Discussing Syria, conflict and climate change on Sky News

 

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Climate Change is a threat multiplier, and when you have an already stressed situation as you had in Syria, and then you add the extra stress caused by climate change, in this case the very prolonged drought that drove about a million and half people out of the rural areas in Syria into the cities, then you multiply that stress, and in this case it multiplied it to breaking point.

One of the things that Assad failed to do, as the drought got longer, was one, to manage his water resources effectively, and two, deal with the fact that it reduced food security for people, and as we saw in the Arab Spring, once people really feel their food security is threatened then life becomes very unstable indeed, which is what we have seen in Syria. So it’s not that climate change was the cause, but it was part of the build up of stresses that created the instability that Assad has been threatened by.

The existing stresses had been there for a very long time, the Assad regime had been managing to cope with and keep the lid on all the dissent inside Syria, right up until the point where the fourth year of drought drove millions of refugees into the cities, and led to the straw that broke the camel’s back.

Climate change is probably the most significant driver of massive migrations around the world, creating lots of tension particularly in places like the border between India and Bangladesh, where climate change and rising sea levels are already driving people out of Bangladesh and into India, in large numbers.

Population growth is beginning to peak, we are beginning to see a slow down, so it’s not now really the major driver of climate change. The really important driver is, that as people are becoming more affluent and using more energy, they are accelerating the pace at which the climate is changing, because energy is currently dominated by fossil fuels. So we need to get out of fossil fuels, as fast as we can, to slow down this process. If what we are seeing is in a sense the prelude to what a much warmer world would be like, if you don’t like this movie then you certainly won’t like the sequel.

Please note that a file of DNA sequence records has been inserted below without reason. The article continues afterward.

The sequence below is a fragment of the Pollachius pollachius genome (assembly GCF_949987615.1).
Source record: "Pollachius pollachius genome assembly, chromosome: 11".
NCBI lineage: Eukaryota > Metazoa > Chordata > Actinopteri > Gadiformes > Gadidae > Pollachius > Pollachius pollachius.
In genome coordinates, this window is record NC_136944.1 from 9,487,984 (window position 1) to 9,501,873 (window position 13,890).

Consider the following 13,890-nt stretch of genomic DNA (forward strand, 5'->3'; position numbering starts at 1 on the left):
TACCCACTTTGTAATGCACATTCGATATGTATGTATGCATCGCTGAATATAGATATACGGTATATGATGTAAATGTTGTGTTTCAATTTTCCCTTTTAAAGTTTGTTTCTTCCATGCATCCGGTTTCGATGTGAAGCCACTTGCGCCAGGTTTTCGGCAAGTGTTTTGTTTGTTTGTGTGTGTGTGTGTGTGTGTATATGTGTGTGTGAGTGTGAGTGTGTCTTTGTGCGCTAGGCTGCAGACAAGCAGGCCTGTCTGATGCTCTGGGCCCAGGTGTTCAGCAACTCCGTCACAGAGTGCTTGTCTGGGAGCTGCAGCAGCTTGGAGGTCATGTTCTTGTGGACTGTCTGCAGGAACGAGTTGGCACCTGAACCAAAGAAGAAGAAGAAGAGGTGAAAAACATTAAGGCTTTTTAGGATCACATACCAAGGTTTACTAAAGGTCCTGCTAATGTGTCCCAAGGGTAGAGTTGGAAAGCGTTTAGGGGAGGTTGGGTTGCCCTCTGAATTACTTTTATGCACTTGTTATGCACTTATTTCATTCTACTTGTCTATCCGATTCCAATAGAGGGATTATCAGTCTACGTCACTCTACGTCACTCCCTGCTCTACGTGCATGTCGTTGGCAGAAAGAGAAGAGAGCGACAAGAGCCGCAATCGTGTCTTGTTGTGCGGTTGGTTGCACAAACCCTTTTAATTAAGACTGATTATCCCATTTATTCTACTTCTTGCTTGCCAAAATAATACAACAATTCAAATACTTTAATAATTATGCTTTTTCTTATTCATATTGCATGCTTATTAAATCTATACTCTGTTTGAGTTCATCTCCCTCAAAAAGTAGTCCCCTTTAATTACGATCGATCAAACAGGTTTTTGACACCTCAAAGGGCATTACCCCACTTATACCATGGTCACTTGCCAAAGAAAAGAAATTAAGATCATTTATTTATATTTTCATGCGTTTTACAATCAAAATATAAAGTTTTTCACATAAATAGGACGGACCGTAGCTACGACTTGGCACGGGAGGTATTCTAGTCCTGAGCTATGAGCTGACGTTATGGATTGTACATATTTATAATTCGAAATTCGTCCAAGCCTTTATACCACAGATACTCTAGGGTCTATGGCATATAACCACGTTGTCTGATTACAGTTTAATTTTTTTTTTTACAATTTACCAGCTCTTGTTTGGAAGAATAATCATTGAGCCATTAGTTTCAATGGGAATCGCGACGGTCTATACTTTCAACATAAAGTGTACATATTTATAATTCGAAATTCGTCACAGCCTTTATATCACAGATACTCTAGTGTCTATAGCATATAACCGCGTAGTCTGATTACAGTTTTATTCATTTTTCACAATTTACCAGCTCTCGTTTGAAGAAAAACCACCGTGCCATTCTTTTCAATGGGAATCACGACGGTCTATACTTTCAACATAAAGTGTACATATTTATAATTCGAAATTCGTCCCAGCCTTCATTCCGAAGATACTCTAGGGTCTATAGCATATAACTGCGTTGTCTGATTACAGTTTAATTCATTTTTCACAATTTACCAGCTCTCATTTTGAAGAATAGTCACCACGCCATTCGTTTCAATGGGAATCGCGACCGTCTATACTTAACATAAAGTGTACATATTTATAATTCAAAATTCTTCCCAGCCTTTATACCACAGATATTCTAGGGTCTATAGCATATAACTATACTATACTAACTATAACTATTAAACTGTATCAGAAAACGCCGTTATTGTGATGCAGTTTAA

I think we are beginning to go around a curve in which the level of political momentum has built up, the political risk of failing to act is growing, but the political risk of acting is reducing as the cost of renewable and of low-carbon alternatives goes down. We are beginning to see a change in the political equation. I think what Paris will do is accelerate us around that curve.

 

 

 

About tomburke

Tom Burke is the Chairman of E3G, Third Generation Environmentalism, and an Environmental Policy Adviser (part time) to Rio Tinto plc. He is a Visiting Professor at both Imperial and University Colleges, London. He is a member of the External Review Committee of Shell and the Sustainable Sourcing Advisory Board of Unilever and a Trustee of the Black-E Community Arts Project, Liverpool.

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